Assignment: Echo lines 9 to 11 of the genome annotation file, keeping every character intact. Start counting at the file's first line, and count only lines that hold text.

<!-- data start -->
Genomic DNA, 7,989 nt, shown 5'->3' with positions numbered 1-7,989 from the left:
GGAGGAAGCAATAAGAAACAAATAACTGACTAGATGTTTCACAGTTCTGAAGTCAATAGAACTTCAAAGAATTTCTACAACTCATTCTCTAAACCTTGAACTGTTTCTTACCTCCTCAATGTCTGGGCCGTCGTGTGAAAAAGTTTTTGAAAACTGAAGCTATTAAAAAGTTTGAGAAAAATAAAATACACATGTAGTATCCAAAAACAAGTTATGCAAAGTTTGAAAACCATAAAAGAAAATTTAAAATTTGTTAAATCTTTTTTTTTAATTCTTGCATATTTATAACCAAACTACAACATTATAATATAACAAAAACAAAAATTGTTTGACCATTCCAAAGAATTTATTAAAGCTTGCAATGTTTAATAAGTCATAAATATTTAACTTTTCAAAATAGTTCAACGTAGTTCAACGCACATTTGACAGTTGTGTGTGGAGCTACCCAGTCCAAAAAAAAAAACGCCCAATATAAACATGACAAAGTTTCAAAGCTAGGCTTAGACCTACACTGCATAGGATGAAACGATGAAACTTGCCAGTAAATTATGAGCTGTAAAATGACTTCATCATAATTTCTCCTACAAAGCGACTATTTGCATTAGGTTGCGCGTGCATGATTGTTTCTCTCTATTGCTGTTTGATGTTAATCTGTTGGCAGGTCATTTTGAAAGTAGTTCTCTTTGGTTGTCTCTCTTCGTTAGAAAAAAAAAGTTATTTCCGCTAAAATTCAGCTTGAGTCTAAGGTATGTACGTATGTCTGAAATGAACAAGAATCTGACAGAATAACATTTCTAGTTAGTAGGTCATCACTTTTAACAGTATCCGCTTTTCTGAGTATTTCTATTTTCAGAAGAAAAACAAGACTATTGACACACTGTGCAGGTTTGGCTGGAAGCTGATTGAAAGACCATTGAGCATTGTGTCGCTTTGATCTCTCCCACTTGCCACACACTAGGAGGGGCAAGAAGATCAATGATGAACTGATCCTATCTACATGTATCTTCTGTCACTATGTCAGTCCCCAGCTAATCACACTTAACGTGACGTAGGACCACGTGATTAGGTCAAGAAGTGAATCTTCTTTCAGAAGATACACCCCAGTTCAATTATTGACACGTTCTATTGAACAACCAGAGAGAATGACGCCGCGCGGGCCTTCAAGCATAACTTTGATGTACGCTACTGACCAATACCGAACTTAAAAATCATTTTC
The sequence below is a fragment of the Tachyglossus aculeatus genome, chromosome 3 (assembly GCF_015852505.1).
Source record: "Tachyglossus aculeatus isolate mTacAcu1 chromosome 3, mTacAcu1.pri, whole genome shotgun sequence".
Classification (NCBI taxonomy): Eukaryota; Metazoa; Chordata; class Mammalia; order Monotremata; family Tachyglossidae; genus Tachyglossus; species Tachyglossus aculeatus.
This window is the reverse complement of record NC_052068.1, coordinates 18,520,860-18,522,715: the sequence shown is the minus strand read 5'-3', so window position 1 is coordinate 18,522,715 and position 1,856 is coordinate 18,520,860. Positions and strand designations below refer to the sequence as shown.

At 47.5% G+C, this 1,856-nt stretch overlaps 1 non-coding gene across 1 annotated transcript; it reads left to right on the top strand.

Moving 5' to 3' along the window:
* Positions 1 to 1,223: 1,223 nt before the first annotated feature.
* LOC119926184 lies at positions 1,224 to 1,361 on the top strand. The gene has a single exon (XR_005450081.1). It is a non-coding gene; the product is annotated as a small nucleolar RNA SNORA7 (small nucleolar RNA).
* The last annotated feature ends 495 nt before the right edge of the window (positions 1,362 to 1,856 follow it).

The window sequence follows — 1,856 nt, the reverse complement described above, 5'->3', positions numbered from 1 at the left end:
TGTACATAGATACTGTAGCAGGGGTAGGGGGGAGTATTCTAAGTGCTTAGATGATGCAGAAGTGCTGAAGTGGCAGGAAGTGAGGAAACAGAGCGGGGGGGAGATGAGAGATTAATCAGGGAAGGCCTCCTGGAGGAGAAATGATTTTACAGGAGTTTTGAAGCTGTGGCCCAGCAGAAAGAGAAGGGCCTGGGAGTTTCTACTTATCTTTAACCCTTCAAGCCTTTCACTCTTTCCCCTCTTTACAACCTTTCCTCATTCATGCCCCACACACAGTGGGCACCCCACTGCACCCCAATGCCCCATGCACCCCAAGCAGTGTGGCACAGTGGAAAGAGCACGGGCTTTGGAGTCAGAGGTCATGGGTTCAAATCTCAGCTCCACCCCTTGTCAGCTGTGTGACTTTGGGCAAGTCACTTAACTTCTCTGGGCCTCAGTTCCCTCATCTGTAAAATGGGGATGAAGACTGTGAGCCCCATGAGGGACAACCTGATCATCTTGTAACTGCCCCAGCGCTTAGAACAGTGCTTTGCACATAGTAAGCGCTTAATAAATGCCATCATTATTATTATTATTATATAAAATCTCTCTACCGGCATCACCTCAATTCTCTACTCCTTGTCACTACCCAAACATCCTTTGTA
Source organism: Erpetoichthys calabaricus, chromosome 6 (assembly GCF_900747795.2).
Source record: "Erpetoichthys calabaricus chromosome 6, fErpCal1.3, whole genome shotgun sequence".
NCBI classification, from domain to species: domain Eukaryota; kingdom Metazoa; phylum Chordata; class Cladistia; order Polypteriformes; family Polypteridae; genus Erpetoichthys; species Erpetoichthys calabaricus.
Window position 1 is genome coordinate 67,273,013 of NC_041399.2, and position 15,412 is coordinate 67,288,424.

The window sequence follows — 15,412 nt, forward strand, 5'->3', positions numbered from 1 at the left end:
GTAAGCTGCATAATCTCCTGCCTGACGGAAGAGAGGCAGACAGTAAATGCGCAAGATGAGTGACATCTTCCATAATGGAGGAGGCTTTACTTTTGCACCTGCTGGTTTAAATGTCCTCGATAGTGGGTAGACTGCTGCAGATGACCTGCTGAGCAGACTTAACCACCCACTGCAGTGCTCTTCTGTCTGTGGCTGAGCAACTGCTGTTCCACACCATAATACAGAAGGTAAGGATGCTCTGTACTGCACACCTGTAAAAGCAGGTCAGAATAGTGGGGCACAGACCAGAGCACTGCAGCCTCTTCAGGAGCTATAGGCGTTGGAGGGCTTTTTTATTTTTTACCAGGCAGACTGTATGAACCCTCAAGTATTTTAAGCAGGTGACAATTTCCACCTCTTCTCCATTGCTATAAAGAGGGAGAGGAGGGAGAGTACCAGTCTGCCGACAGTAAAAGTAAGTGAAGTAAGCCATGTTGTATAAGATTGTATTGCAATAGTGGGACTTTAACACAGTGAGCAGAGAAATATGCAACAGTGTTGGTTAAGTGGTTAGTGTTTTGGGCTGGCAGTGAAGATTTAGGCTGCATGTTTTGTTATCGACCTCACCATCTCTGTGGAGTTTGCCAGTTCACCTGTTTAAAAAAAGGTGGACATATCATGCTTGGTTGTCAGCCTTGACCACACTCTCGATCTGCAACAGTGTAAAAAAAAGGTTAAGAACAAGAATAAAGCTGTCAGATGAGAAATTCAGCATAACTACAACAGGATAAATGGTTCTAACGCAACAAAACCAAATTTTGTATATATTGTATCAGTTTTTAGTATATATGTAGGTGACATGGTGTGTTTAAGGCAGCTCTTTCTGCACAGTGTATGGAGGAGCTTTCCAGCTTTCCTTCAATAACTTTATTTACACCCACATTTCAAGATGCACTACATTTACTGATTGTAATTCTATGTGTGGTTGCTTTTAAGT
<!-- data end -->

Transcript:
* Positions 1 to 1,223: 1,223 nt before the first annotated feature.
* LOC119926184 lies at positions 1,224 to 1,361 on the top strand. The gene has a single exon (XR_005450081.1). It is a non-coding gene; the product is annotated as a small nucleolar RNA SNORA7 (small nucleolar RNA).
* The last annotated feature ends 495 nt before the right edge of the window (positions 1,362 to 1,856 follow it).